I came up with this O(V+E) algorithm for calculating the chromatic number X(g) of a graph g represented by an adjacency list:

  1. Initialize an array of integers "colors" with V elements being 1
  2. Using two for loops go through each vertex and their adjacent nodes and for each of the adjacent node g[i][j] where j is adjacent to i, if j is not visited yet increment colors[g[i][j]] by 1.
  3. After doing this the maximum integer in the array "colors" is the chromatic number of the graph g(if the algorithm works).

Here is my C++ code:

#include <bits/stdc++.h>
using namespace std;

struct graph {
    vector<vector<int>> adjL;
    vector<int> colours;
    vector<bool> vis;

int chrNUM(graph& G) {
    int num = 1; 
    for(int i = 1; i < G.adjL.size(); i ++) {
        for(int j = 0; j < G.adjL[i].size(); j ++) {
            if(!G.vis[G.adjL[i][j]]) {
                G.colours[G.adjL[i][j]] ++;
                num = max(num, G.colours[G.adjL[i][j]]);
        G.vis[i] = true;
    return num;

void initGET(graph& G, int N, int M) {
    cin >> N >> M;
    G.adjL.assign(N + 1, vector<int>(0));
    G.colours.assign(N + 1, 1);
    G.vis.assign(N + 1, false);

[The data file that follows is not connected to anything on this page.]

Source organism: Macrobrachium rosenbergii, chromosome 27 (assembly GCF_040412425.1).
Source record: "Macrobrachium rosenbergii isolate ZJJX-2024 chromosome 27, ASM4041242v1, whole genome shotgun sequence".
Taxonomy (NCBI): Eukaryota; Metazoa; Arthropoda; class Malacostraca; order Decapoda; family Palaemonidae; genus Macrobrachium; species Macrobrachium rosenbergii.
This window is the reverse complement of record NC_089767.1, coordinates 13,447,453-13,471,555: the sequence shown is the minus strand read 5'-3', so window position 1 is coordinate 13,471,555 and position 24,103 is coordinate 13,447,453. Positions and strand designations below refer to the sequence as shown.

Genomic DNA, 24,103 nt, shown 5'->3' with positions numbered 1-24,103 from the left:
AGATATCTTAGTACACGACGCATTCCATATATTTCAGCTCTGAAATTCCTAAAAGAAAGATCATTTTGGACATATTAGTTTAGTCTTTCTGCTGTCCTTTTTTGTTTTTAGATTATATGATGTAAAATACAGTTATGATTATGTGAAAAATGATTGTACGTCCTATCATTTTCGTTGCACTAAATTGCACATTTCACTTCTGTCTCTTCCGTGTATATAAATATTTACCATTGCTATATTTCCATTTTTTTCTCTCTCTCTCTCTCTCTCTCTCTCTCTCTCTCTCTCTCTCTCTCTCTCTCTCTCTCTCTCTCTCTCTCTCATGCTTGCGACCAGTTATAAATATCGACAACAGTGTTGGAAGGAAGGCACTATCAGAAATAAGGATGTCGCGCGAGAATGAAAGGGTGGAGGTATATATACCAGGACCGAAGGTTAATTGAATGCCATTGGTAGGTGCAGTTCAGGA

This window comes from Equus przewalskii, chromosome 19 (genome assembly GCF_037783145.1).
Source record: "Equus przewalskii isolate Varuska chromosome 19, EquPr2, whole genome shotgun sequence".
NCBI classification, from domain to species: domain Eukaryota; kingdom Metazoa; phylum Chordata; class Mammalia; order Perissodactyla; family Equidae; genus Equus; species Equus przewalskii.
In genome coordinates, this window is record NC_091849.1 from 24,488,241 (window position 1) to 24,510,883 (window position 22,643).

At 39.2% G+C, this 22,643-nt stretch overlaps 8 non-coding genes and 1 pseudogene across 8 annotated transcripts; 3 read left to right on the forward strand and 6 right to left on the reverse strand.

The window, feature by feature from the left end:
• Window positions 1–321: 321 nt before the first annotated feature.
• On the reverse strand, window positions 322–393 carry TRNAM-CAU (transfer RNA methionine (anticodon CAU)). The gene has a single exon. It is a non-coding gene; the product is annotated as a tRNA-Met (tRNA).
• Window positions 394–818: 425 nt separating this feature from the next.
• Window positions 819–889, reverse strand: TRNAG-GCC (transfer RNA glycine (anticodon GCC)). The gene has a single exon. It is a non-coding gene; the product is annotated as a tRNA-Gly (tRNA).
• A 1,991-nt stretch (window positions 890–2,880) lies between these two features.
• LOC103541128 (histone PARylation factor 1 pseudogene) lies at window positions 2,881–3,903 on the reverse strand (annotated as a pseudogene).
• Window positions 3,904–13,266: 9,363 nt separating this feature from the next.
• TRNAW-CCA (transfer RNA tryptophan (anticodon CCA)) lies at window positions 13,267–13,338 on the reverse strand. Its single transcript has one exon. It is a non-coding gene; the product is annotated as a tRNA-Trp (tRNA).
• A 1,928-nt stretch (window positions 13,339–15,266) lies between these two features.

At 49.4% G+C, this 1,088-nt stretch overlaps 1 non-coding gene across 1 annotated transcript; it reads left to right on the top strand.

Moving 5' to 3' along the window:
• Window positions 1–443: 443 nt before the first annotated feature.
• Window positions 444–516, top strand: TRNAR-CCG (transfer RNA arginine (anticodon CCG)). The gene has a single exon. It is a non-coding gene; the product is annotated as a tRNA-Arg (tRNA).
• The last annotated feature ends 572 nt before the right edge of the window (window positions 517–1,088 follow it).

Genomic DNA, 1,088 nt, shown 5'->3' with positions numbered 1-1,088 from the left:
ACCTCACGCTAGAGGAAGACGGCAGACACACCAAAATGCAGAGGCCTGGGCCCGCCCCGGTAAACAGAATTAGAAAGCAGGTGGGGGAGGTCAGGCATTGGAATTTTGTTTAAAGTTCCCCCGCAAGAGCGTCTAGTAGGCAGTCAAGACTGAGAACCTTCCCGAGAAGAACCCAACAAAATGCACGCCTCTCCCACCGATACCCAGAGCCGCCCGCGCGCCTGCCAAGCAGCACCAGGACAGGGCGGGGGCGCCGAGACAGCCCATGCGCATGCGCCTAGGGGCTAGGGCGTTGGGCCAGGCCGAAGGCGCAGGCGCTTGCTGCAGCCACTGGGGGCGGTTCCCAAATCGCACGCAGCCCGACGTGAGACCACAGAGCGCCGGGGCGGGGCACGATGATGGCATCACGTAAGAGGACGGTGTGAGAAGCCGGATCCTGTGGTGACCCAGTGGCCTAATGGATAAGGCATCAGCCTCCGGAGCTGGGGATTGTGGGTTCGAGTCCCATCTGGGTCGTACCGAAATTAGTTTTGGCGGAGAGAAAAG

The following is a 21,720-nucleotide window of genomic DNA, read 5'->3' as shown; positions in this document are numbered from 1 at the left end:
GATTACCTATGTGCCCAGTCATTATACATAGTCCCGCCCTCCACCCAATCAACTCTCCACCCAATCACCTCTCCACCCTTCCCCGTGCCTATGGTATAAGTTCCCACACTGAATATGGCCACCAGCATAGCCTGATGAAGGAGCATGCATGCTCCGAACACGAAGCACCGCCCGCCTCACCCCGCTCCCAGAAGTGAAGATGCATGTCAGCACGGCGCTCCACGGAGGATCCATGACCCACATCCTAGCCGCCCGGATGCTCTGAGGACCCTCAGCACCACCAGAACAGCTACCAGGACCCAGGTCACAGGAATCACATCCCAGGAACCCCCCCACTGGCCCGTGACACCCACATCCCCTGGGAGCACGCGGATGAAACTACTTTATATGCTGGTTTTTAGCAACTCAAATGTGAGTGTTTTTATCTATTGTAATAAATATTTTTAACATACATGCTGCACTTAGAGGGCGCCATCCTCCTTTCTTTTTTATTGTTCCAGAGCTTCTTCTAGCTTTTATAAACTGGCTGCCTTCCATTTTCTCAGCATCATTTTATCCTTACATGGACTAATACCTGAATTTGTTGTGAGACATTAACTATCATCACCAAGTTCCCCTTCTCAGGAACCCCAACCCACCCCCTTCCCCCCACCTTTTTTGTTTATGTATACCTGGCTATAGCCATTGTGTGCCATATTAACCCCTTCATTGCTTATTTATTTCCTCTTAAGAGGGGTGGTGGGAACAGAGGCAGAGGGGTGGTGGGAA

for(int i = 0; i < M; i ++) {
        int u,v;
        cin >> u >> v;

int main() {
    graph g;
    int n;  //number of vertices
    int m;  //number of edges
    initGET(g, n, m);
    cout << chrNUM(g);

I am wondering if there is a flaw? Maybe it works for certain graphs only? Maybe it gives X(g) for smaller graphs but a value higher than X(g) for larger graphs? I found it worked correctly for all the graphs I have tried (up to 20 vertices). I know this is an NP complete problem but I want some counterexamples for my algorithm if possible or an explanation as to why the method won't work. I have also got a recursive (DFS) solution which is a bit different but mostly similar to this. Any ideas?

Thanks in advance!

  • $\begingroup$ Although the algorithm does not work, I have upvoted the question, because it is clear, includes example code, and the OP is open to the possibility of it only working for certain graphs. $\endgroup$ Dec 28, 2019 at 14:17

1 Answer 1


Your algorithm is known as greedy coloring. Wikipedia gives an example of a bipartite graph, the crown graph, where the greedy coloring can produce a coloring using $n/2$ colors (for the worst ordering). For random $G(n,1/2)$ graphs, the greedy coloring typically produces a coloring using double the optimal number of colors.

  • 1
    $\begingroup$ Another simple example is a star graph, where a worst ordering (i.e., center node being last) will lead to a coloring using $n$ colors when the answer is just 2. $\endgroup$
    – stillanoob
    Dec 27, 2019 at 7:13

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